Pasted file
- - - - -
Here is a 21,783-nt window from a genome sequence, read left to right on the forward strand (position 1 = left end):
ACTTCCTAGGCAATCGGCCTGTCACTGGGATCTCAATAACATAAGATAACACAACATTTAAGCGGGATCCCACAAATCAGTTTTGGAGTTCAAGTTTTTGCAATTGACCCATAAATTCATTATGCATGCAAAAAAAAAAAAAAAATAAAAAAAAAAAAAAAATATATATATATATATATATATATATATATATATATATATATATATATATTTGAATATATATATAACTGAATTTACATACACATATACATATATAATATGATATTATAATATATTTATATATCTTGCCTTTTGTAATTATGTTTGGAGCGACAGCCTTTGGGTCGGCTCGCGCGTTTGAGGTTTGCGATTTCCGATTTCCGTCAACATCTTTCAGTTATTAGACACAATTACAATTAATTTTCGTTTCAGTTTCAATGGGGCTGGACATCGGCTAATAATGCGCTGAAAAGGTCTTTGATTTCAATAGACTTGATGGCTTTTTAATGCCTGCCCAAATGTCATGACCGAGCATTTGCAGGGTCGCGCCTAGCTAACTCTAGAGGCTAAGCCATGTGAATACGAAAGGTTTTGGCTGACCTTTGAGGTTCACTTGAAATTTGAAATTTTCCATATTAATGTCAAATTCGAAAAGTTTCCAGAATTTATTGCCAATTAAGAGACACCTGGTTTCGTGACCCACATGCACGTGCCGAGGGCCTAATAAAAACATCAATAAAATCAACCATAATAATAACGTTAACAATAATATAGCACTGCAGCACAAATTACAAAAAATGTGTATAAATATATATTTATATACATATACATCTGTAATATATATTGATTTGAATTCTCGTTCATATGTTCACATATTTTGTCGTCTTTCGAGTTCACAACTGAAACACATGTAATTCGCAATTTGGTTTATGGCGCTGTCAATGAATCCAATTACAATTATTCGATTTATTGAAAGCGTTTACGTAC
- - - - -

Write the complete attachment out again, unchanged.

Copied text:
Here is a 21,783-nt window from a genome sequence, read left to right on the forward strand (position 1 = left end):
ACTTCCTAGGCAATCGGCCTGTCACTGGGATCTCAATAACATAAGATAACACAACATTTAAGCGGGATCCCACAAATCAGTTTTGGAGTTCAAGTTTTTGCAATTGACCCATAAATTCATTATGCATGCAAAAAAAAAAAAAAAATAAAAAAAAAAAAAAAATATATATATATATATATATATATATATATATATATATATATATATATATTTGAATATATATATAACTGAATTTACATACACATATACATATATAATATGATATTATAATATATTTATATATCTTGCCTTTTGTAATTATGTTTGGAGCGACAGCCTTTGGGTCGGCTCGCGCGTTTGAGGTTTGCGATTTCCGATTTCCGTCAACATCTTTCAGTTATTAGACACAATTACAATTAATTTTCGTTTCAGTTTCAATGGGGCTGGACATCGGCTAATAATGCGCTGAAAAGGTCTTTGATTTCAATAGACTTGATGGCTTTTTAATGCCTGCCCAAATGTCATGACCGAGCATTTGCAGGGTCGCGCCTAGCTAACTCTAGAGGCTAAGCCATGTGAATACGAAAGGTTTTGGCTGACCTTTGAGGTTCACTTGAAATTTGAAATTTTCCATATTAATGTCAAATTCGAAAAGTTTCCAGAATTTATTGCCAATTAAGAGACACCTGGTTTCGTGACCCACATGCACGTGCCGAGGGCCTAATAAAAACATCAATAAAATCAACCATAATAATAACGTTAACAATAATATAGCACTGCAGCACAAATTACAAAAAATGTGTATAAATATATATTTATATACATATACATCTGTAATATATATTGATTTGAATTCTCGTTCATATGTTCACATATTTTGTCGTCTTTCGAGTTCACAACTGAAACACATGTAATTCGCAATTTGGTTTATGGCGCTGTCAATGAATCCAATTACAATTATTCGATTTATTGAAAGCGTTTACGTAC